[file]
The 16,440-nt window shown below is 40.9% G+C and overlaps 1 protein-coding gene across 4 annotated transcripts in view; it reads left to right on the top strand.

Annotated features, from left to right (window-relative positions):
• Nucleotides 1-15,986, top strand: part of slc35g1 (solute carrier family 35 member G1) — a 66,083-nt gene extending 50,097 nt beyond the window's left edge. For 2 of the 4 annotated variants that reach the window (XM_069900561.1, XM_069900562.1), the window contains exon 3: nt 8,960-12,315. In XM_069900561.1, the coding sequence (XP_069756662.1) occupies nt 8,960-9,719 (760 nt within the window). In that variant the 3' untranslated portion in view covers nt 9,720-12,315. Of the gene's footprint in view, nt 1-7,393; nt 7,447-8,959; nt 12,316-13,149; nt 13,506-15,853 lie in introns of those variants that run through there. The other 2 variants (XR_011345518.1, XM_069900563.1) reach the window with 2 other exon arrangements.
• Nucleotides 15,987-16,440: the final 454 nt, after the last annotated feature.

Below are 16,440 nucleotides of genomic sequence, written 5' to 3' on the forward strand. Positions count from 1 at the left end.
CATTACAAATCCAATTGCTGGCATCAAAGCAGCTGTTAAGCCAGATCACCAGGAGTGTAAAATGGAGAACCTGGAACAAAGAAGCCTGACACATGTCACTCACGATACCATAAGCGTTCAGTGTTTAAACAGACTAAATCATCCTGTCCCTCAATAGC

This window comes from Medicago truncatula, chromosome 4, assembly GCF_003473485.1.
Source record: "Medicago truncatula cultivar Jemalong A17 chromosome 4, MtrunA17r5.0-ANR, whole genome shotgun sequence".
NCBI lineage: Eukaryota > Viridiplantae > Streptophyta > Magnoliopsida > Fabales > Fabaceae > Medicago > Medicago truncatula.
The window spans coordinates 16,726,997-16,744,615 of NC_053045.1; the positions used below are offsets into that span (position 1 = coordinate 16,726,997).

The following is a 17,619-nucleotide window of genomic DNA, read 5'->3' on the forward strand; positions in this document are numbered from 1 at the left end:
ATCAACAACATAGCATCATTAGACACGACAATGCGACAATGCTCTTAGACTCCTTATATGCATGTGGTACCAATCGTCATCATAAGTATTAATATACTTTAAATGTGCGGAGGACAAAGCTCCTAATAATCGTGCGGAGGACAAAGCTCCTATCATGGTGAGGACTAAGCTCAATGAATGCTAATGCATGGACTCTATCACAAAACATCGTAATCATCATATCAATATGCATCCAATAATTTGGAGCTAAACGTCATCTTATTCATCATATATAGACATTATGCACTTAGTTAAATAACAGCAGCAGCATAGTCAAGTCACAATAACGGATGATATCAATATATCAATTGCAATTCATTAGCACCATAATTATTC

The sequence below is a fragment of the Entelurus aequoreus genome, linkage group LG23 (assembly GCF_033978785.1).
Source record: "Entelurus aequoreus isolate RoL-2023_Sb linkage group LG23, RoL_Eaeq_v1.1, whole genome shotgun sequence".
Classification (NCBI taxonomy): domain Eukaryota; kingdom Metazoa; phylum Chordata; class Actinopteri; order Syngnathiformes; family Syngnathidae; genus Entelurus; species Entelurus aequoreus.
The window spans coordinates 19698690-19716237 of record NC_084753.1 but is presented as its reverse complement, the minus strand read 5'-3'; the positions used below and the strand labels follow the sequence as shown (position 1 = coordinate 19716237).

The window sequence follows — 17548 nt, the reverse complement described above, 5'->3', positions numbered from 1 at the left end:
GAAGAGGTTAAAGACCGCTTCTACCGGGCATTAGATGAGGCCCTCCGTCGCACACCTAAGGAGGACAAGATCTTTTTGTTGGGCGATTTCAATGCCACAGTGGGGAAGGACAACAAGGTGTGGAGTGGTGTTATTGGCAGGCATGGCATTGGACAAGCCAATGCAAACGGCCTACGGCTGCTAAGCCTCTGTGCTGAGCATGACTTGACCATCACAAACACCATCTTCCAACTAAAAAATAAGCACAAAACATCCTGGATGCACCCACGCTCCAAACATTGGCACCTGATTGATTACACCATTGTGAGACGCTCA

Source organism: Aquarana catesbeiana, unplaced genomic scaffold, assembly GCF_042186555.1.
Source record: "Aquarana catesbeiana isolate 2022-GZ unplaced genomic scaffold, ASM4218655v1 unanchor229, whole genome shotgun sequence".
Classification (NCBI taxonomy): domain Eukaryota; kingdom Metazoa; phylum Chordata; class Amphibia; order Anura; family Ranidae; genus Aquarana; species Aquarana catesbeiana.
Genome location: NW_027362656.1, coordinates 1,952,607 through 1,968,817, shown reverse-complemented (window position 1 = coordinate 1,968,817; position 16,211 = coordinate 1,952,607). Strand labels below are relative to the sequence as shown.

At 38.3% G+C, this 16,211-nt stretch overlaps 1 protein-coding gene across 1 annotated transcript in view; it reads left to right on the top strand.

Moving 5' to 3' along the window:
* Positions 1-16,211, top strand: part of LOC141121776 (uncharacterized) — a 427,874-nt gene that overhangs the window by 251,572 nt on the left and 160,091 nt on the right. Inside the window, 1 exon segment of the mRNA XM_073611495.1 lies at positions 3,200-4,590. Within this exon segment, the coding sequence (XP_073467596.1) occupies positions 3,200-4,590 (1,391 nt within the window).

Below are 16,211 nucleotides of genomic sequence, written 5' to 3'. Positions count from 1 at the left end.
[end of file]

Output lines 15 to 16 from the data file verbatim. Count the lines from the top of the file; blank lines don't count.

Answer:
Classification (NCBI taxonomy): domain Eukaryota; kingdom Metazoa; phylum Chordata; class Actinopteri; order Syngnathiformes; family Syngnathidae; genus Entelurus; species Entelurus aequoreus.
The window spans coordinates 19698690-19716237 of record NC_084753.1 but is presented as its reverse complement, the minus strand read 5'-3'; the positions used below and the strand labels follow the sequence as shown (position 1 = coordinate 19716237).